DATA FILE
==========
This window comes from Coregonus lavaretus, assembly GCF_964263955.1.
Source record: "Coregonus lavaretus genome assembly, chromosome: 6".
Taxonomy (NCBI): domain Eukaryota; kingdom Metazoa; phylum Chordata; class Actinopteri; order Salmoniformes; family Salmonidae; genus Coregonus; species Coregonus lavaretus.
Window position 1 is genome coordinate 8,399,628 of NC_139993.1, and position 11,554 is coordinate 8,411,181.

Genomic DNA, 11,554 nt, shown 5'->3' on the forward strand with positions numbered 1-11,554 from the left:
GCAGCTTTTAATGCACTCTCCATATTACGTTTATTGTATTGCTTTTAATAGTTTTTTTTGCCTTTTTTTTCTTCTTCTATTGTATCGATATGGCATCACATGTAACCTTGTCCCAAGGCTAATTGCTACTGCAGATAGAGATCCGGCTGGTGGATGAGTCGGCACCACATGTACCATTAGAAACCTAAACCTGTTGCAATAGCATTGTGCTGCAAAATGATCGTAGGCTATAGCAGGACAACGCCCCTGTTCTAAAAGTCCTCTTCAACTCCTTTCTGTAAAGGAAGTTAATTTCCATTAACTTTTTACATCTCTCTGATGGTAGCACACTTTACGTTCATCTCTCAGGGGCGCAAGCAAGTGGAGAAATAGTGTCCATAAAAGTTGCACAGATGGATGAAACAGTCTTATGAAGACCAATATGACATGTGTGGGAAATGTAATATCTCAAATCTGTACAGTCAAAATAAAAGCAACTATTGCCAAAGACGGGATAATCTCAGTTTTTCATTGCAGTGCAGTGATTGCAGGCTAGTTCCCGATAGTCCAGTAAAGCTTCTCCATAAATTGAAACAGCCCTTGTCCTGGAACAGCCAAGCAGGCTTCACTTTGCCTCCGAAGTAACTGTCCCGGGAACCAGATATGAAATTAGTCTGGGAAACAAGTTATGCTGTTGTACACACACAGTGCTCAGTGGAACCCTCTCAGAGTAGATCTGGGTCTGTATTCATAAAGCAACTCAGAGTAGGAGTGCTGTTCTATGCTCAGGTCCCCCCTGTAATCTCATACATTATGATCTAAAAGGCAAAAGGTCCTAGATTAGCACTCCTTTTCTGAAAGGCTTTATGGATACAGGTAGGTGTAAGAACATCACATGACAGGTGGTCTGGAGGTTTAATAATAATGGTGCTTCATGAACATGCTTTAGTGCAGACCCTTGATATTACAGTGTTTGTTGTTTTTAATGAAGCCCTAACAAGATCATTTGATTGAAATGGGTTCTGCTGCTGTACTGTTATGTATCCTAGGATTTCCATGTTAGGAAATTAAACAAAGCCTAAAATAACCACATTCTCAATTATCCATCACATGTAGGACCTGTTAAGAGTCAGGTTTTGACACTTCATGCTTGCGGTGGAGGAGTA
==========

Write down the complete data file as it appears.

This window comes from Coregonus lavaretus, assembly GCF_964263955.1.
Source record: "Coregonus lavaretus genome assembly, chromosome: 6".
Taxonomy (NCBI): domain Eukaryota; kingdom Metazoa; phylum Chordata; class Actinopteri; order Salmoniformes; family Salmonidae; genus Coregonus; species Coregonus lavaretus.
Window position 1 is genome coordinate 8,399,628 of NC_139993.1, and position 11,554 is coordinate 8,411,181.

Genomic DNA, 11,554 nt, shown 5'->3' on the forward strand with positions numbered 1-11,554 from the left:
GCAGCTTTTAATGCACTCTCCATATTACGTTTATTGTATTGCTTTTAATAGTTTTTTTTGCCTTTTTTTTCTTCTTCTATTGTATCGATATGGCATCACATGTAACCTTGTCCCAAGGCTAATTGCTACTGCAGATAGAGATCCGGCTGGTGGATGAGTCGGCACCACATGTACCATTAGAAACCTAAACCTGTTGCAATAGCATTGTGCTGCAAAATGATCGTAGGCTATAGCAGGACAACGCCCCTGTTCTAAAAGTCCTCTTCAACTCCTTTCTGTAAAGGAAGTTAATTTCCATTAACTTTTTACATCTCTCTGATGGTAGCACACTTTACGTTCATCTCTCAGGGGCGCAAGCAAGTGGAGAAATAGTGTCCATAAAAGTTGCACAGATGGATGAAACAGTCTTATGAAGACCAATATGACATGTGTGGGAAATGTAATATCTCAAATCTGTACAGTCAAAATAAAAGCAACTATTGCCAAAGACGGGATAATCTCAGTTTTTCATTGCAGTGCAGTGATTGCAGGCTAGTTCCCGATAGTCCAGTAAAGCTTCTCCATAAATTGAAACAGCCCTTGTCCTGGAACAGCCAAGCAGGCTTCACTTTGCCTCCGAAGTAACTGTCCCGGGAACCAGATATGAAATTAGTCTGGGAAACAAGTTATGCTGTTGTACACACACAGTGCTCAGTGGAACCCTCTCAGAGTAGATCTGGGTCTGTATTCATAAAGCAACTCAGAGTAGGAGTGCTGTTCTATGCTCAGGTCCCCCCTGTAATCTCATACATTATGATCTAAAAGGCAAAAGGTCCTAGATTAGCACTCCTTTTCTGAAAGGCTTTATGGATACAGGTAGGTGTAAGAACATCACATGACAGGTGGTCTGGAGGTTTAATAATAATGGTGCTTCATGAACATGCTTTAGTGCAGACCCTTGATATTACAGTGTTTGTTGTTTTTAATGAAGCCCTAACAAGATCATTTGATTGAAATGGGTTCTGCTGCTGTACTGTTATGTATCCTAGGATTTCCATGTTAGGAAATTAAACAAAGCCTAAAATAACCACATTCTCAATTATCCATCACATGTAGGACCTGTTAAGAGTCAGGTTTTGACACTTCATGCTTGCGGTGGAGGAGTA